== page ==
I have a suggestion for all the trainers out there who’d like to see things from the average dog owners’ point of view: take your dog to a training class. Better yet, take my dog to a training class; you’re guaranteed a double serving of humble pie.

Sierra’s roughly a year and a half old, and she’s been with us for five weeks now. Her past is a mystery, but she’d been in the shelter four times previously. A husky mix, she’s a consummate escape artist, and also has a serious separation anxiety issue we’re working through. It’s a safe guess that she’s experienced training that was either harsh, or perceived as harsh by her. This became evident when I began training her at home the week after we adopted her. She already knew sit, but the first time I put my hand up to signal “stay,” her ears folded back and she looked very worried. The first time we practiced “down,” she lied down and rolled onto her back.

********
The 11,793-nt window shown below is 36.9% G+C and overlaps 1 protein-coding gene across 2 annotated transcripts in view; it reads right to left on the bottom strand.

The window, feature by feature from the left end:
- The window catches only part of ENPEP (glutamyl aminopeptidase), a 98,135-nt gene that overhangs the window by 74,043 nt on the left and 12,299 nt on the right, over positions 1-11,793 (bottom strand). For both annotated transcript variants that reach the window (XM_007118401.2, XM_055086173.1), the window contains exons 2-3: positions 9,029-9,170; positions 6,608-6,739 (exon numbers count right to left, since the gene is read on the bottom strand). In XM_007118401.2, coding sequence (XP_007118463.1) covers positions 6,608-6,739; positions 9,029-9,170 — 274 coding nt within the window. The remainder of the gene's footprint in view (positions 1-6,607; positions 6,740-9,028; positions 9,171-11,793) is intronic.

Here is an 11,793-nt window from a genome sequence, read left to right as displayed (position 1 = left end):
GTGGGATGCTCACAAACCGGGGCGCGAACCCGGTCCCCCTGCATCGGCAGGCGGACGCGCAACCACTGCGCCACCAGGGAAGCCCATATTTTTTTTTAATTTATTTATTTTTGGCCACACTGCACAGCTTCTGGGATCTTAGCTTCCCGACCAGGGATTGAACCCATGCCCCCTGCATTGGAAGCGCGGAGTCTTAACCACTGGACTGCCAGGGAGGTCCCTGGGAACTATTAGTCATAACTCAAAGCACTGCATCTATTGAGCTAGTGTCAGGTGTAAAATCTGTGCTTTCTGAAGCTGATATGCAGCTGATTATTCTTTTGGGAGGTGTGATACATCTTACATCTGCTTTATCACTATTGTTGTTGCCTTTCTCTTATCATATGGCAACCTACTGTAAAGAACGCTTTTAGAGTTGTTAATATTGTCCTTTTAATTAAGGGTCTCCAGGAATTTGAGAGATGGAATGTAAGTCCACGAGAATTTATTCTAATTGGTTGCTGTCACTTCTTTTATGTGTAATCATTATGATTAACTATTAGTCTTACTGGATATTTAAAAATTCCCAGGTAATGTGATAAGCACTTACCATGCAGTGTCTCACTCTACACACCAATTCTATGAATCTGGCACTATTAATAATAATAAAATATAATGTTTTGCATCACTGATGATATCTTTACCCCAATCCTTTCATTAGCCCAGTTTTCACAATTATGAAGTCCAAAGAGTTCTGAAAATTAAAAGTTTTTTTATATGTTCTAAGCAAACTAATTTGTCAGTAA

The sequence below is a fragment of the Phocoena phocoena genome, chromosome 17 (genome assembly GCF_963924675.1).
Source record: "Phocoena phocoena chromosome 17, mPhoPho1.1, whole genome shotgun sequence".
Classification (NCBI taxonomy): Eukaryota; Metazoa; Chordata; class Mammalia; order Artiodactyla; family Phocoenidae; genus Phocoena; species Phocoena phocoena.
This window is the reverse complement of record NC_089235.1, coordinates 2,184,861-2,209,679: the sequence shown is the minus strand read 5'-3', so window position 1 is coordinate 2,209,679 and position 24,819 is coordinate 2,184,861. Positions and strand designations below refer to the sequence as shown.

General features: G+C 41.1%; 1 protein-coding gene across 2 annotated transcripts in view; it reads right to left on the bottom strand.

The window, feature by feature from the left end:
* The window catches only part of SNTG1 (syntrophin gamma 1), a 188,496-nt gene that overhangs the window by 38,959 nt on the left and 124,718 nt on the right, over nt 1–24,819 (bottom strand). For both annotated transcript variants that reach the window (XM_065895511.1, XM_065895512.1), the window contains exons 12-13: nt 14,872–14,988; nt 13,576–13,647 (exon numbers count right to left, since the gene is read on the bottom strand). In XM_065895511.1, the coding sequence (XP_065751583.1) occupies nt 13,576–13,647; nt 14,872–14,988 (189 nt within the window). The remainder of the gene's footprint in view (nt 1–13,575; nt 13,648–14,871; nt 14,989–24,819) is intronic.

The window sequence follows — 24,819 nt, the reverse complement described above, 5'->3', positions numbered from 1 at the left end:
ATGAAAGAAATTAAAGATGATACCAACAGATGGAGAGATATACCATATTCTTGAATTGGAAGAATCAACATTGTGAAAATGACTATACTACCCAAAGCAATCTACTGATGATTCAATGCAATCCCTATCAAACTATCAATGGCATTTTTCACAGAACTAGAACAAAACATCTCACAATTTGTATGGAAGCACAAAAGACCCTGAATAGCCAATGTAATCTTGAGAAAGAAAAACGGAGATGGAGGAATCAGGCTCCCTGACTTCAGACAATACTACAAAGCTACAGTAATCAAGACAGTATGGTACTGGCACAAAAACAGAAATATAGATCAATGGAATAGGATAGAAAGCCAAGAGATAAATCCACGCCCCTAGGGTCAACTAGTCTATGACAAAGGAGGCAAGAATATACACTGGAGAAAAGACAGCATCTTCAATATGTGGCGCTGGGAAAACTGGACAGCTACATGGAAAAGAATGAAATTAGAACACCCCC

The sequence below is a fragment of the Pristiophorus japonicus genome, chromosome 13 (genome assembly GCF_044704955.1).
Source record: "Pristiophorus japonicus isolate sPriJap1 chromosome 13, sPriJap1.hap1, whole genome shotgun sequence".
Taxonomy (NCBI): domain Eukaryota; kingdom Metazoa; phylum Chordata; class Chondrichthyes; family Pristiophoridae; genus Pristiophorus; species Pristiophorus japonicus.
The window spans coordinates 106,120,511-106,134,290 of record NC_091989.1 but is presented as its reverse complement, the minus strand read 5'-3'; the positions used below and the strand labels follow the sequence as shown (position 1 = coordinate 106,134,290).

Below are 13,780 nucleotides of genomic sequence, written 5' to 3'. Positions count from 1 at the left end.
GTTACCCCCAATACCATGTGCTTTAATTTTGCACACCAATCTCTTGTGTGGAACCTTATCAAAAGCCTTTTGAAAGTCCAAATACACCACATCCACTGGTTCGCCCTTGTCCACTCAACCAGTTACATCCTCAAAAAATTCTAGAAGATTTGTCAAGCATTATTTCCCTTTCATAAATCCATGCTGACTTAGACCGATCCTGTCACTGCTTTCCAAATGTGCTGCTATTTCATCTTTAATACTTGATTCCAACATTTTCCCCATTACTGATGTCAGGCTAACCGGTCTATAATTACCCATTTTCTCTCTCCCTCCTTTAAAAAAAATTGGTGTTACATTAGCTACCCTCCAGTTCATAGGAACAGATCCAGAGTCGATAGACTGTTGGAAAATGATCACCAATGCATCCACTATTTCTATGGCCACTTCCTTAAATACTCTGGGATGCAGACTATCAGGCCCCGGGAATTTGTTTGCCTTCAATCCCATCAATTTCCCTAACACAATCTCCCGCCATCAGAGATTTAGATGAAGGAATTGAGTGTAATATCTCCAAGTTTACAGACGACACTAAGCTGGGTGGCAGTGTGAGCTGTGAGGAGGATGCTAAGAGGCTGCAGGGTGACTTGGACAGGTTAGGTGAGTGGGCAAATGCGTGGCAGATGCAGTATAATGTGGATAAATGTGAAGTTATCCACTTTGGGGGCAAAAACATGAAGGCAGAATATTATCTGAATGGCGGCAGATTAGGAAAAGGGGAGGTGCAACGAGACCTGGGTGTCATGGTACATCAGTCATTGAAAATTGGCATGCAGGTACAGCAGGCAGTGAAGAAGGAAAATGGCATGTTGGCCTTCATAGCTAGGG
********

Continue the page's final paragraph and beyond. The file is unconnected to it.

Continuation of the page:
With time, practice, and plenty of reward-based training using non-threatening body language, she’s becoming a bit less worried. She does still, however, go into a state of learned helplessness whenever she’s not sure what’s being requested or whether she’s doing the right thing; in other words, she shuts down completely. To anyone who didn’t know better, this might appear as lack of compliance or stubbornness. Add this tendency to the fact that she’s extremely distracted by scents (there’s definitely some hunter in her breed mix as well) and other dogs, and you can imagine our first day of group class. I’d pretty much expected it, though, and had decided to take her to class for just that reason. Learning to pay attention around distractions is an important part of canine life.

There were 10 other dogs in the class, and we each had our own little “booth,” thanks to the clever PVC pipe and fabric dividers that limited dogs’ view of each other. Class rules state that dogs must be separated by at least four feet at all times. Apparently, the adorable Golden Retriever in the next booth over didn’t read these rules. The thought bubble over her head as she pushed and knocked her way into our booth repeatedly said, “Hi, nice to meet you, won’t you come over for a sniff and a cookie?” With Sierra already way too distracted, we tried our best to maintain our space. Okay, one of us did.